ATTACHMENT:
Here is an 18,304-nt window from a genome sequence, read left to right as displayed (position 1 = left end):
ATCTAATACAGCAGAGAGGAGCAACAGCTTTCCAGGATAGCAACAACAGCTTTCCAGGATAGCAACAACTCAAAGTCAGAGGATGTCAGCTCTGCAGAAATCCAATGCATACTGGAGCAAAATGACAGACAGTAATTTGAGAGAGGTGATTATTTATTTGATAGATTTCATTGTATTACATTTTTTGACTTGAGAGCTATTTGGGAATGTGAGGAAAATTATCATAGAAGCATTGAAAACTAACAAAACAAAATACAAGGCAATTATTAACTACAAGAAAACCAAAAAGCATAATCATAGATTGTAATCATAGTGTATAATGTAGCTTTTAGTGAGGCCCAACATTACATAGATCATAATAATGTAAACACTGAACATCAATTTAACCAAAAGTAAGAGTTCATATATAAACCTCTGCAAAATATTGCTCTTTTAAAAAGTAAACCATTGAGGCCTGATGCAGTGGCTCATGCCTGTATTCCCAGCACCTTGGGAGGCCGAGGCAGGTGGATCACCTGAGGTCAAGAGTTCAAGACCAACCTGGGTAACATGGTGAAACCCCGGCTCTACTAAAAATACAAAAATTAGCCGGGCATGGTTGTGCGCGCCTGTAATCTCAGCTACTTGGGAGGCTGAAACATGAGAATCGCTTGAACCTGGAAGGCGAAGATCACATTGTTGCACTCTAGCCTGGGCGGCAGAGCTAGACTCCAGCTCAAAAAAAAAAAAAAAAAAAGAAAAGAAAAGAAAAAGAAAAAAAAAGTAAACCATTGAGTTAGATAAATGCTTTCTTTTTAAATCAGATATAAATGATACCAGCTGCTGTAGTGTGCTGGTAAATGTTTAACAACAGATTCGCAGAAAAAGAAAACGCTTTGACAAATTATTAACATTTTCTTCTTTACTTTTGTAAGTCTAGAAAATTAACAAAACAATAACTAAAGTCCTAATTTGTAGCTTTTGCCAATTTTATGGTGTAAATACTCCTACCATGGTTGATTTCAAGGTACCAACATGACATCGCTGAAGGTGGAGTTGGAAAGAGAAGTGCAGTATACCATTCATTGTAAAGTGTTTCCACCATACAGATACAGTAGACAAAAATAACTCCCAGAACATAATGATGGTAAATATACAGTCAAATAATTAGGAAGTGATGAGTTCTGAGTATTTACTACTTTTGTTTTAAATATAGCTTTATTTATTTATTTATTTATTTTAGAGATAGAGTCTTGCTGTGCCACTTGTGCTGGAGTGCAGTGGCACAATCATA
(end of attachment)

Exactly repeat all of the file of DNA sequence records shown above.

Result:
Here is an 18,304-nt window from a genome sequence, read left to right as displayed (position 1 = left end):
ATCTAATACAGCAGAGAGGAGCAACAGCTTTCCAGGATAGCAACAACAGCTTTCCAGGATAGCAACAACTCAAAGTCAGAGGATGTCAGCTCTGCAGAAATCCAATGCATACTGGAGCAAAATGACAGACAGTAATTTGAGAGAGGTGATTATTTATTTGATAGATTTCATTGTATTACATTTTTTGACTTGAGAGCTATTTGGGAATGTGAGGAAAATTATCATAGAAGCATTGAAAACTAACAAAACAAAATACAAGGCAATTATTAACTACAAGAAAACCAAAAAGCATAATCATAGATTGTAATCATAGTGTATAATGTAGCTTTTAGTGAGGCCCAACATTACATAGATCATAATAATGTAAACACTGAACATCAATTTAACCAAAAGTAAGAGTTCATATATAAACCTCTGCAAAATATTGCTCTTTTAAAAAGTAAACCATTGAGGCCTGATGCAGTGGCTCATGCCTGTATTCCCAGCACCTTGGGAGGCCGAGGCAGGTGGATCACCTGAGGTCAAGAGTTCAAGACCAACCTGGGTAACATGGTGAAACCCCGGCTCTACTAAAAATACAAAAATTAGCCGGGCATGGTTGTGCGCGCCTGTAATCTCAGCTACTTGGGAGGCTGAAACATGAGAATCGCTTGAACCTGGAAGGCGAAGATCACATTGTTGCACTCTAGCCTGGGCGGCAGAGCTAGACTCCAGCTCAAAAAAAAAAAAAAAAAAAGAAAAGAAAAGAAAAAGAAAAAAAAAGTAAACCATTGAGTTAGATAAATGCTTTCTTTTTAAATCAGATATAAATGATACCAGCTGCTGTAGTGTGCTGGTAAATGTTTAACAACAGATTCGCAGAAAAAGAAAACGCTTTGACAAATTATTAACATTTTCTTCTTTACTTTTGTAAGTCTAGAAAATTAACAAAACAATAACTAAAGTCCTAATTTGTAGCTTTTGCCAATTTTATGGTGTAAATACTCCTACCATGGTTGATTTCAAGGTACCAACATGACATCGCTGAAGGTGGAGTTGGAAAGAGAAGTGCAGTATACCATTCATTGTAAAGTGTTTCCACCATACAGATACAGTAGACAAAAATAACTCCCAGAACATAATGATGGTAAATATACAGTCAAATAATTAGGAAGTGATGAGTTCTGAGTATTTACTACTTTTGTTTTAAATATAGCTTTATTTATTTATTTATTTATTTTAGAGATAGAGTCTTGCTGTGCCACTTGTGCTGGAGTGCAGTGGCACAATCATA